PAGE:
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Thread: Tubeless won't hold air

  1. #11
    Join Date
    Jul 2009
    Location
    nashville tn
    Posts
    1,170

    Re: Tubeless won't hold air

    what----your wife won't let you use the bathtub?? what i've found is as time goes on the aluminum wheels build up a white corrosion on the surface and causes most leaks. i usually clean them with a wire brush and that fixes the problem. also the little rubber washer on the inside of the valve stem gets dry rotted and causes the leak

  2. Re: Tubeless won't hold air

    Yep, no need to "fabricate" anything, unless you just like to say "fabricate" If the boss won't let you use the bathtub, an old-fashioned round washtub will work very well and let you immerse the whole assembly, or even a plastic laundry basket, anything that will hold some water, and just rotate the assembly in it slowly until you find the leak like you would in the bathtub. The bead areas on alloy wheels should always be cleaned up when a tire is changed to get rid of the oxidation, and the stem checked.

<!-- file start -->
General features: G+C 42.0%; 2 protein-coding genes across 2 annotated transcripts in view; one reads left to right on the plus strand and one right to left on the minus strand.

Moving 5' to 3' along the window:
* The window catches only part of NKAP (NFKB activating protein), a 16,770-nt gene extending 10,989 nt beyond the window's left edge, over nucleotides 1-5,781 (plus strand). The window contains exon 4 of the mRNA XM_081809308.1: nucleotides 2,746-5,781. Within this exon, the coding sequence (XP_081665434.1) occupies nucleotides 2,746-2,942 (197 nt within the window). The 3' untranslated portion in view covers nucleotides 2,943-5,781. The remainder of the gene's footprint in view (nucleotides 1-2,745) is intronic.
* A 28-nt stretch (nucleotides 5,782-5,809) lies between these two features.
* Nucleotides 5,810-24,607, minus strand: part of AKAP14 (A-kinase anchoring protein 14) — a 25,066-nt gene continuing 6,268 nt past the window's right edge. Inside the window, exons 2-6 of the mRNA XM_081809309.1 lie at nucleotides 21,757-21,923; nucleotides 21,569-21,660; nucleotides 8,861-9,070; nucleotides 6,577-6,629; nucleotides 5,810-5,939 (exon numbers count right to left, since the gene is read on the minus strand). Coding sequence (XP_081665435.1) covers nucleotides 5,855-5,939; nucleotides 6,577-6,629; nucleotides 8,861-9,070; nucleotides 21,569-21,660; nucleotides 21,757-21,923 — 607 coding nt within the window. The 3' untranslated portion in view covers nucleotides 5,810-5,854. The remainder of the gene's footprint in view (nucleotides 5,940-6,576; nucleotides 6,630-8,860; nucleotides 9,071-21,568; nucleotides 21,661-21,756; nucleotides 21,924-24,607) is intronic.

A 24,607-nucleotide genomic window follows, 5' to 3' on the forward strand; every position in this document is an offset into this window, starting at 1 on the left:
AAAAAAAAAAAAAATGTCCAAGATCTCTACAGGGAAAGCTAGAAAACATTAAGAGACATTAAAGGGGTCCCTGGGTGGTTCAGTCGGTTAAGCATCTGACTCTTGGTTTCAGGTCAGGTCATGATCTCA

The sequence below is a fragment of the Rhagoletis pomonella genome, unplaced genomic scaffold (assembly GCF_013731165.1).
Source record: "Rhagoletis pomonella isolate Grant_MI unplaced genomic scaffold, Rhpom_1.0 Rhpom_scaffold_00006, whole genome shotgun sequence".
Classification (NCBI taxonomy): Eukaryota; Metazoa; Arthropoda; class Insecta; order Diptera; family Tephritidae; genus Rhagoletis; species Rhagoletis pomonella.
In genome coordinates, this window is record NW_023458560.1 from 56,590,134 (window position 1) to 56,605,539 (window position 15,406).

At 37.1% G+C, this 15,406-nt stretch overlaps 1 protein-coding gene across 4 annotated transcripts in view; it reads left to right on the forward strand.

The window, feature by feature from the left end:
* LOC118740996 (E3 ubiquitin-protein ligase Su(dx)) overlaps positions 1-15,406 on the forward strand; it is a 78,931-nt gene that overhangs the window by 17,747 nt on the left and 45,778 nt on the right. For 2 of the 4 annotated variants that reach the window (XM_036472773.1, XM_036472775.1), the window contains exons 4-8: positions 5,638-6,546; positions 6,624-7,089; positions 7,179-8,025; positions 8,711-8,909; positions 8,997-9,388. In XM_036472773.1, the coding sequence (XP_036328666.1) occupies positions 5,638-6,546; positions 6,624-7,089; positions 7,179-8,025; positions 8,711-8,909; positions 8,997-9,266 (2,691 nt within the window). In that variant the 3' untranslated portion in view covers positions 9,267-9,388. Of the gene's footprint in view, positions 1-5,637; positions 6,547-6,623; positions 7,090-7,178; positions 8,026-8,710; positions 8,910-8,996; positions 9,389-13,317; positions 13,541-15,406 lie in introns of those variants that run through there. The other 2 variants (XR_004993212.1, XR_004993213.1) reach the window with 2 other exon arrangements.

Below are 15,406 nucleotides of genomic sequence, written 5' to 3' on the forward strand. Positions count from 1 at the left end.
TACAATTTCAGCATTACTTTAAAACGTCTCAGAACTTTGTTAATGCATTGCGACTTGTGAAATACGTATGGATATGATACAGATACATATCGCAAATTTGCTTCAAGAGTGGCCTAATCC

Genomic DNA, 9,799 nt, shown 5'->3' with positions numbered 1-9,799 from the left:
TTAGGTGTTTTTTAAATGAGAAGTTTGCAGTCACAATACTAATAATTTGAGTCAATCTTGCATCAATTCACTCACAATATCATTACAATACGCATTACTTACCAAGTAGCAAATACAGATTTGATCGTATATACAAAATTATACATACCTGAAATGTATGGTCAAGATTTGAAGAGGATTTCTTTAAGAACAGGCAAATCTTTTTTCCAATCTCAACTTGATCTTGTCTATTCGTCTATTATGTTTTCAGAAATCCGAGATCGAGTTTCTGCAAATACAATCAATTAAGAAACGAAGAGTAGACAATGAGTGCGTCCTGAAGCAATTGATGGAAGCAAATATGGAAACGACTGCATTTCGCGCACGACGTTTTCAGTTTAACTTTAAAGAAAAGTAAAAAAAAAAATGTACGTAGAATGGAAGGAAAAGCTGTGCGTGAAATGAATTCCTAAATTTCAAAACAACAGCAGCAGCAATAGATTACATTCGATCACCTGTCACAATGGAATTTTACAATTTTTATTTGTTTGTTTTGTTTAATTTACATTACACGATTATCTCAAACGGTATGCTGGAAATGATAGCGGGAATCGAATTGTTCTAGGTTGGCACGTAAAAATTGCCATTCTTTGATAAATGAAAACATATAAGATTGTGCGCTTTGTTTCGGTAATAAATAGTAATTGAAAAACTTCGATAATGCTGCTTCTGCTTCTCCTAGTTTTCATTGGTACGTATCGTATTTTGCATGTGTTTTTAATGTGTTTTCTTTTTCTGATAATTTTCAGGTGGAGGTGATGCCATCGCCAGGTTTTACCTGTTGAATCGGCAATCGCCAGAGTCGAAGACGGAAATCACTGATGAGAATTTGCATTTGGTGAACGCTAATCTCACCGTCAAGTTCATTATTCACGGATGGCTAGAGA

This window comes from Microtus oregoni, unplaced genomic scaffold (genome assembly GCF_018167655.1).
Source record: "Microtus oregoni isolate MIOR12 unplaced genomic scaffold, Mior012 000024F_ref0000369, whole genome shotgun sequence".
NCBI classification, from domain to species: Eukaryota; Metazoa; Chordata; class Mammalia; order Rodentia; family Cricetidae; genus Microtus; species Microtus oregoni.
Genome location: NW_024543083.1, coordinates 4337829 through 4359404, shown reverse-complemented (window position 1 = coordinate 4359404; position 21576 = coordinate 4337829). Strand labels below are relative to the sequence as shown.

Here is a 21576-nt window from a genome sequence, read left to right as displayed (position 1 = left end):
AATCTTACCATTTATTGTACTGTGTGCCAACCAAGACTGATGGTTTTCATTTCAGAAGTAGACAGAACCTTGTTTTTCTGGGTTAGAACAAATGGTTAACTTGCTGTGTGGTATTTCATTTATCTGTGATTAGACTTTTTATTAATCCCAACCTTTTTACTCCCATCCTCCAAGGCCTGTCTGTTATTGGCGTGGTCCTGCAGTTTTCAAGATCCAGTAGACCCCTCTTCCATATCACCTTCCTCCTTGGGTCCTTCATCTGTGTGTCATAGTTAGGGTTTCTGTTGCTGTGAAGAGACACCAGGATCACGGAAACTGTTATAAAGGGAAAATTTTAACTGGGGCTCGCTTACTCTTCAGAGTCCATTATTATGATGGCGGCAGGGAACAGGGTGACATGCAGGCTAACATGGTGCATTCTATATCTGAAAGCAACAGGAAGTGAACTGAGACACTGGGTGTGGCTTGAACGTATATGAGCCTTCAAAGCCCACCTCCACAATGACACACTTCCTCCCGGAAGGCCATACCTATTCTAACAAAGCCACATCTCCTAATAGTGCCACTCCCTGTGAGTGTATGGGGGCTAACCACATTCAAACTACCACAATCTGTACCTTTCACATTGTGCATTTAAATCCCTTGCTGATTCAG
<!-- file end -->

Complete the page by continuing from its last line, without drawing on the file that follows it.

Another problem that will show up in the dunk, is leakage through casting porosity- a porous spot in the rim will tend to oxidize and get bigger through time, and can start leaking- find the hole, and a little gentle work with a smooth ballpein will fix it right up. An old buddy of mine who's the best front end man in town, been at it 35 yrs, has a little ballpein with the pein polished dead smooth in his box, and the street rod guys bring all their "leakers" to him- I've seen him gently pein an American mag wheel, on the polished outside face, and you couldn't see where he touched it- you don't have to hit it very hard






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  3. #13

    Re: Tubeless won't hold air

    In my shop I put on about 200 tires per yr part time. I dont like tubless tires on motorcycles, the only bike I have with mags and tubeless tires, a 1986 FXRD grand touring edition, I have put tubes in it because it was always losing air. Plus I think a tubeless tire is more dangerous on a motorcycle, if your tire got low enough to break the seal while riding it would more than likely come off the rim, a tire with a tube in it will not.